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‘Ye whom the charms of grammar please’

Studies in English Language History in Honour of Leiv Egil Breivik


Edited By Kari Haugland, Kevin McCafferty and Kristian A. Rusten

This collection of articles by colleagues and students of Leiv Egil Breivik presents studies within both core and peripheral areas of English historical linguistics. Core topics covered include the development of existential there and related phenomena, word order, the evolution of adverbials, null subjects from Old to Early Modern English, pragmatics and information structure and aspects of discourse. Contributors also address the emergence of new syntactic constructions in the past and present, language contact and aspects of style in Early Modern English letters and medical texts. The ideological discourses of children’s dictionaries and medieval letters of defence are also explored.
The essays are all empirical studies, based on a wide range of corpora (both historical and contemporary) and applying theoretical approaches informed by Systemic-Functional Grammar, grammaticalization theory, dependency grammar, historical linguistics, sociolinguistics and corpus linguistic methods. Issues of methodology, statistics and corpus construction and annotation are also addressed in several contributions.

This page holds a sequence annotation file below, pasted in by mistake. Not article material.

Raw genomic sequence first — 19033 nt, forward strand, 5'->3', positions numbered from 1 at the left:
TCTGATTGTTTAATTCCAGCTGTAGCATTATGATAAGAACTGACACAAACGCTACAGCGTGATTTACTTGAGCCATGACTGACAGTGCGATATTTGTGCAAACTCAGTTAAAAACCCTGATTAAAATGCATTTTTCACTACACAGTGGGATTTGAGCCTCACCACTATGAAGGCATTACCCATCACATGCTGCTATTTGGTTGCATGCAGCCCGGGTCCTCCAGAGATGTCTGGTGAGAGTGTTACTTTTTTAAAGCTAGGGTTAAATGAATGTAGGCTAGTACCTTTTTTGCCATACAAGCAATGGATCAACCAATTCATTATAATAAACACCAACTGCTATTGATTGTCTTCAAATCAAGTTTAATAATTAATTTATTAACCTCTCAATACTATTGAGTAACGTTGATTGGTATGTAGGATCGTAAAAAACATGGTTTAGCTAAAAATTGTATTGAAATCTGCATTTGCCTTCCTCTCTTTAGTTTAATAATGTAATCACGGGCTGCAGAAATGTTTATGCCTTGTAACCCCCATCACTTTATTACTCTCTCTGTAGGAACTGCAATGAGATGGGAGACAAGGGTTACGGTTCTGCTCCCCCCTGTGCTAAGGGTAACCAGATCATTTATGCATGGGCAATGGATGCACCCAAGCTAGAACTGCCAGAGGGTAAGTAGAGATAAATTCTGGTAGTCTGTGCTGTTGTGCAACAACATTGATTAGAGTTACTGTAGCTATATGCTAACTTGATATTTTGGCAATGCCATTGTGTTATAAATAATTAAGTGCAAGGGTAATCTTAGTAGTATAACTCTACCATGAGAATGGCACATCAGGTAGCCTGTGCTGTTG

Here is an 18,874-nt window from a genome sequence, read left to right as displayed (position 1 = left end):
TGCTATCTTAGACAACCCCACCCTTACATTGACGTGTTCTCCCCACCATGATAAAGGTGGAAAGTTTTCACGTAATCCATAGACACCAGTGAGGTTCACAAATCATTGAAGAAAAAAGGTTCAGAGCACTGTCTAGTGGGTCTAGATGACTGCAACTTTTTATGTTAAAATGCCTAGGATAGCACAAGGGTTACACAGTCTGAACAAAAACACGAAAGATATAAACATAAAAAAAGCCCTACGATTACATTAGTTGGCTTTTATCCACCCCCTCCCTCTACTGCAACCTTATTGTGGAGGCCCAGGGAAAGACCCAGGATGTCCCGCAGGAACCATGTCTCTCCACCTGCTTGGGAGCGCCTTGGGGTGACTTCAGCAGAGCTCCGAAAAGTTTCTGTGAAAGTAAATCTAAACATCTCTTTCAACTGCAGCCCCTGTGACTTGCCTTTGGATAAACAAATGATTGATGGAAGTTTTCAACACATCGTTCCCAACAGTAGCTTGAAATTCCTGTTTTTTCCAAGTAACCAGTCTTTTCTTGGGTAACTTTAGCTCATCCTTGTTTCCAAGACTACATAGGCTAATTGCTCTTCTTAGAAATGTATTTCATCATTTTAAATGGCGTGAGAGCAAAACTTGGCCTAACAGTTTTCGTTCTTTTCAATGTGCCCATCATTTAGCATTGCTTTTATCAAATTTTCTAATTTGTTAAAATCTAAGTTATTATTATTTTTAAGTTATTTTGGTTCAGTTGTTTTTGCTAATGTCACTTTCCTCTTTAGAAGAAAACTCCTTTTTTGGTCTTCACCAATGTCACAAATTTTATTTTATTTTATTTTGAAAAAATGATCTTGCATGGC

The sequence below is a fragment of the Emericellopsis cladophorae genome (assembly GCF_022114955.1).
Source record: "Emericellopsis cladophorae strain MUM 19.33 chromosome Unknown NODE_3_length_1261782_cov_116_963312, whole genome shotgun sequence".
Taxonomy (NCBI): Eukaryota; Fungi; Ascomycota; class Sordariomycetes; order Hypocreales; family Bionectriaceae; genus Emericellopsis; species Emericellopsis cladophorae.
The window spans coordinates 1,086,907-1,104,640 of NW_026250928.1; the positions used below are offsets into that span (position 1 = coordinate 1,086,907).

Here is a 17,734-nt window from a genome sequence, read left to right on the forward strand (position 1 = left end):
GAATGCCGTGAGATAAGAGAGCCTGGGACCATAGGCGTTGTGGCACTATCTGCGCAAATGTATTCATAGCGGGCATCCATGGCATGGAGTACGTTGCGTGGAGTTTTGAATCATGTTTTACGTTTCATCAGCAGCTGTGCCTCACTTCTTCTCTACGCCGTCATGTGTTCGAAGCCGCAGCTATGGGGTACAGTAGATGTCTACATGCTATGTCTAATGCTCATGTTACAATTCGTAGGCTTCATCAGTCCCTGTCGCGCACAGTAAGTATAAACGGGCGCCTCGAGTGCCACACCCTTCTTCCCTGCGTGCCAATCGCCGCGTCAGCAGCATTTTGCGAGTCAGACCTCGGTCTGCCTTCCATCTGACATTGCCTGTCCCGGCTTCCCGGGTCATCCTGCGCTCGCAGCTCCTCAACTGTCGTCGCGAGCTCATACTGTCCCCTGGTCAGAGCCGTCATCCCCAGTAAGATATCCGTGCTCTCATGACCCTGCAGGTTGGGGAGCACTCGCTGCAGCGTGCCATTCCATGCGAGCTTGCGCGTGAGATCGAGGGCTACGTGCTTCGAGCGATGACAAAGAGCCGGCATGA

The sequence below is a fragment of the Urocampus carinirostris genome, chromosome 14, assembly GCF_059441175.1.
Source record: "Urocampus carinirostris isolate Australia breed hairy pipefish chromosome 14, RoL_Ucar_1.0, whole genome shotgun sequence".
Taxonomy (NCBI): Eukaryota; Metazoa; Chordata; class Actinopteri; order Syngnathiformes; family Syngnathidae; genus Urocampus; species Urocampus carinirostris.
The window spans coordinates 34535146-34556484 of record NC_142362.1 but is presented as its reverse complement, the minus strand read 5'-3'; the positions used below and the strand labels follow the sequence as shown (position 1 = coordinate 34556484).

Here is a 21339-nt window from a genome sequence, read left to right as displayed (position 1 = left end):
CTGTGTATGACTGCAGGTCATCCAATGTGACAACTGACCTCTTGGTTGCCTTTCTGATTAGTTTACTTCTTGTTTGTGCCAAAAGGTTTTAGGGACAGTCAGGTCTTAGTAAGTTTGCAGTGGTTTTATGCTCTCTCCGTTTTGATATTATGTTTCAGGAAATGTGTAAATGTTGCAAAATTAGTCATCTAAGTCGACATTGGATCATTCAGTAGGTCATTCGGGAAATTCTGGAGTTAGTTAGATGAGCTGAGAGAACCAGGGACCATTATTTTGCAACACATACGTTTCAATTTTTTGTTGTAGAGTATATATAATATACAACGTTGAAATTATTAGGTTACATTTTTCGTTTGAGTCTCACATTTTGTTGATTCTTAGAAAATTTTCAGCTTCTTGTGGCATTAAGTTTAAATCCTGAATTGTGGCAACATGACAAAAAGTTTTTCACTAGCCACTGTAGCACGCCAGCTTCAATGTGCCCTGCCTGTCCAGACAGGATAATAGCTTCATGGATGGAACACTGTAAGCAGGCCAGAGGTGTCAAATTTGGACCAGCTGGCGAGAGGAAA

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Toril Swan: Hopefully: The evolution of a sentence adverbial


← 98 | 99 → TORIL SWAN

Hopefully: The evolution of a sentence adverbial1

1 Introduction

The present paper is a study of the adverb (sentence adverbial) hopefully, as in (1), which it is assumed is related to and indeed derived from a narrow-scope adverbial (manner adverbial) hopefully (2).


Hopefully she will survive.


He looked longingly and hopefully at her.

As has been shown for instance in Swan (1988, 1991, 2007) and Swan and Breivik (2011), English sentence adverbials (-ly adverbs) have developed from narrow-scope adverbials such as manner adverbials in the history of English. Specifically such adverbials as fortunately, naturally and wisely can be considered to be grammaticalizations of what have been called speaker comments. Hopefully is, however, one among a set of more recently developed sentence adverbials, and curiously, this adverb has been singled out and criticized, and is often described negatively as ‘American’. The adverb, it is claimed, means ‘with hope’ and should only be used properly in sentences such as The dog looked hopefully at the bone; the sentence adverbial meaning – ‘It is hoped that/I hope that’ – is ← 99 | 100 → described as incorrect, an Americanism, etc. Whitley (1983) provides an interesting survey of the most important attacks on hopefully (see also Section 2.2 below).

The present paper will analyse the development of hopefully in American English and show its evolution as a sentence adverbial. While there have been longitudinal...

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